• Humanity. A blog is a great way to bring the people behind the logo forward to face the public.  Employees write about how they personally use the product, what inspires them or what they learned at a conference.  Each blogger’s interests and personality shines through. After all, people prefer to buy from people, not from corporations, and the blog is a way of presenting the real people behind the brand who are passionate about our product, just like our customers.


The blog has become a significant and growing source of traffic .  One of the surprise benefits of our corporate blog is the traffic that it draws to us by virtue of the depth of content and the SEO. Long tail search terms are helping people discover us who might never have found our website. A year ago, one of the sites that used to send us a lot of traffic changed their focus and we lost an important traffic source, which thankfully, was more than matched by growing traffic from our blog, a source we also control.


Ultimately, blogging needs to lead to revenue.  If you’ve benefited by consumer insight, and developed trust, you are already contributing to the process of making a sale.

For a more direct link from blogging to sales, we look at Google analytics, which tells us the rate at which people who visit our site convert to buyers.  Although we don’t expect the same conversion rate from our blog as from our newsletter, we find that our social media, including the blog, convert at a higher rate than other referring sites.

Results, of course do vary. I recently spoke on a panel with the director of digital for Marriott, who shared the fact that his CEO, Bill Marriott’s blog, generates 12 million visitors per year and $4 million in revenue from readers who click-throughs to book rooms.

Cost savings from a blog also contribute directly to the bottom line.  Answering customer questions and addressing concerns reduces the more expensive customer service phone calls and digital information can eliminate or reduce printing needs.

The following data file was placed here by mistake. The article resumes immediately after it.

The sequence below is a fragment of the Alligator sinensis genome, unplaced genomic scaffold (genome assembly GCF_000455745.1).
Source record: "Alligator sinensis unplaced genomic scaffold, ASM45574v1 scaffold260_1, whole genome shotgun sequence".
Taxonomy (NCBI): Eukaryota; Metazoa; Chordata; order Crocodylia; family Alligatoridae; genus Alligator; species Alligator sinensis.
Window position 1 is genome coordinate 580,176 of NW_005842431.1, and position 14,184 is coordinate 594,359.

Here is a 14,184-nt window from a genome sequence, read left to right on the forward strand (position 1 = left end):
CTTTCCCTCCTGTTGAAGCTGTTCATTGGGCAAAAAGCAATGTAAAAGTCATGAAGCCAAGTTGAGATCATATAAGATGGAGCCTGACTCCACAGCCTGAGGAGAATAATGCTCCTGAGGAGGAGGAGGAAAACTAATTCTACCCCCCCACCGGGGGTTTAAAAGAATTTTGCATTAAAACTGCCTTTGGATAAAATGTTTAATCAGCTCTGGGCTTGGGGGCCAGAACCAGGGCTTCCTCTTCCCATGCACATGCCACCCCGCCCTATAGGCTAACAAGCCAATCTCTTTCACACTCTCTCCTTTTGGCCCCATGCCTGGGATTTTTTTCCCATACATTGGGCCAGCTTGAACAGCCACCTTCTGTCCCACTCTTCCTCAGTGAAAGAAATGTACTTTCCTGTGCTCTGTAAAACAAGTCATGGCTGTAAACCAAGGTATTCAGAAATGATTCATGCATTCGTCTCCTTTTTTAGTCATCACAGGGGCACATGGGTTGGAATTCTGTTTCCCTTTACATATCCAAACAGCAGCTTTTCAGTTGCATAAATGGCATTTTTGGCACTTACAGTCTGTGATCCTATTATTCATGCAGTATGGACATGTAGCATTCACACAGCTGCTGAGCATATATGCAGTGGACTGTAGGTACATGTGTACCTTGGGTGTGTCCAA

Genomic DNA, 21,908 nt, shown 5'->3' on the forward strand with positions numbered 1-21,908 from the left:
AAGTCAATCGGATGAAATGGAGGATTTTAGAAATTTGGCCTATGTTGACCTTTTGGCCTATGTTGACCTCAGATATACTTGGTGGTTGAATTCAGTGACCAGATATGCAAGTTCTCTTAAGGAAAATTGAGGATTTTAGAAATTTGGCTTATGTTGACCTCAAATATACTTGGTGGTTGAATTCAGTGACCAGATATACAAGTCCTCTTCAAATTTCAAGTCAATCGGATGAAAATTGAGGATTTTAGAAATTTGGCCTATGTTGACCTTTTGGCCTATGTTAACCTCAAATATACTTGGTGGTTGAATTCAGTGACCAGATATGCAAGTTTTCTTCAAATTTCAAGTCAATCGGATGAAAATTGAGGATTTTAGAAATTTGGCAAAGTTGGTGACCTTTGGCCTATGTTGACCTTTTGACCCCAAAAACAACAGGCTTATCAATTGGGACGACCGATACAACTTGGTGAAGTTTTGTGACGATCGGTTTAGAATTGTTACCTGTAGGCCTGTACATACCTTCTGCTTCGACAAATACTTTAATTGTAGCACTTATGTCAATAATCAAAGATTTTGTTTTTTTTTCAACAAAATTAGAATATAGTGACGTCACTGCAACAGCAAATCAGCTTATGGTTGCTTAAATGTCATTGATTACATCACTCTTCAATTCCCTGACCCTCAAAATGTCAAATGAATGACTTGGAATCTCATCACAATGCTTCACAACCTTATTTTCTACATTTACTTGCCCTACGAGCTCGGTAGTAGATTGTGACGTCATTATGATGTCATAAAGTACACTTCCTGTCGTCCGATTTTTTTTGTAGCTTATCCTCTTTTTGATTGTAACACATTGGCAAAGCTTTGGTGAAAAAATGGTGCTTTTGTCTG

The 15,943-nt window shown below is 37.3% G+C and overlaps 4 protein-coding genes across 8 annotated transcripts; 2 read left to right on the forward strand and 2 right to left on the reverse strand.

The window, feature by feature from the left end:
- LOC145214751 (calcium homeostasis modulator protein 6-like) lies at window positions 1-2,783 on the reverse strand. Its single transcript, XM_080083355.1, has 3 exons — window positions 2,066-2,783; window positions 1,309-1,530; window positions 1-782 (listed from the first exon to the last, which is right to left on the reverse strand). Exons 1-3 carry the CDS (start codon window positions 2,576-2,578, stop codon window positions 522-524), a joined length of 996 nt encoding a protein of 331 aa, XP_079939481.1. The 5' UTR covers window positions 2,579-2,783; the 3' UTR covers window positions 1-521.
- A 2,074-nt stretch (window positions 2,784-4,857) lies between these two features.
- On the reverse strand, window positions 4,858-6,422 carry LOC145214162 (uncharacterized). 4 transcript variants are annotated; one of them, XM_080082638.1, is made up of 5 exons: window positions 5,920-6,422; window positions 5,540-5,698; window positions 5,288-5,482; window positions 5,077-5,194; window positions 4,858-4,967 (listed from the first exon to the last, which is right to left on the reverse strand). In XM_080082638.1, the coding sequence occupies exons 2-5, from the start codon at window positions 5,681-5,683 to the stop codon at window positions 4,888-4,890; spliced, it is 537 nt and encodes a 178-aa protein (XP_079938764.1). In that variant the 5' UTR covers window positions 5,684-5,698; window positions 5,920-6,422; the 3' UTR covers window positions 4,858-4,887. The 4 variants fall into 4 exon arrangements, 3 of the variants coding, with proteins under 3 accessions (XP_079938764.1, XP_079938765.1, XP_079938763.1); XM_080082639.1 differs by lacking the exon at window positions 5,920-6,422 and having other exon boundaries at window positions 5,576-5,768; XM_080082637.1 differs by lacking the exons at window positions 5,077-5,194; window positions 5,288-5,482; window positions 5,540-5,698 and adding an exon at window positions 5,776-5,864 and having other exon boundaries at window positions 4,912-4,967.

Your blog is part of your marketing ecosystem
.  It does not operate in a vacuum. You can drive traffic to and from your blog by way of your newsletter, your website, Facebook, Twitter, YouTube and your offline marketing efforts.  A corporate blog is integral part of a media system that accelerates your message.

What have you gained from your corporate blog? Has there been any positive or negative result that you didn’t expect? I welcome you to add to and elaborate on this list.

Enhanced by Zemanta

SME Paid Under

About the Author

Ilana Rabinowitz
Ilana Rabinowitz is the vice-president for marketing for Lion Brand Yarn and blogs about social media at Marketing Without A Net. Rabinowitz approaches marketing with an uncompromising focus on the customer and a grounding in psychology and neuroscience to understand what motivates people to make buying decisions.  She believes that businesses need to develop their own media as a means of creating a branded experience for customers.  She has spoken at digital marketing conferences including Web 2.0, Blogher Business and Internet Retailer. She is the author of a book about psychology, a book about mindfulness and co-author of a book about the culture of knitting. Follow her on Twitter at @ilana221.

Comments are closed.

VIP Explorer’s Club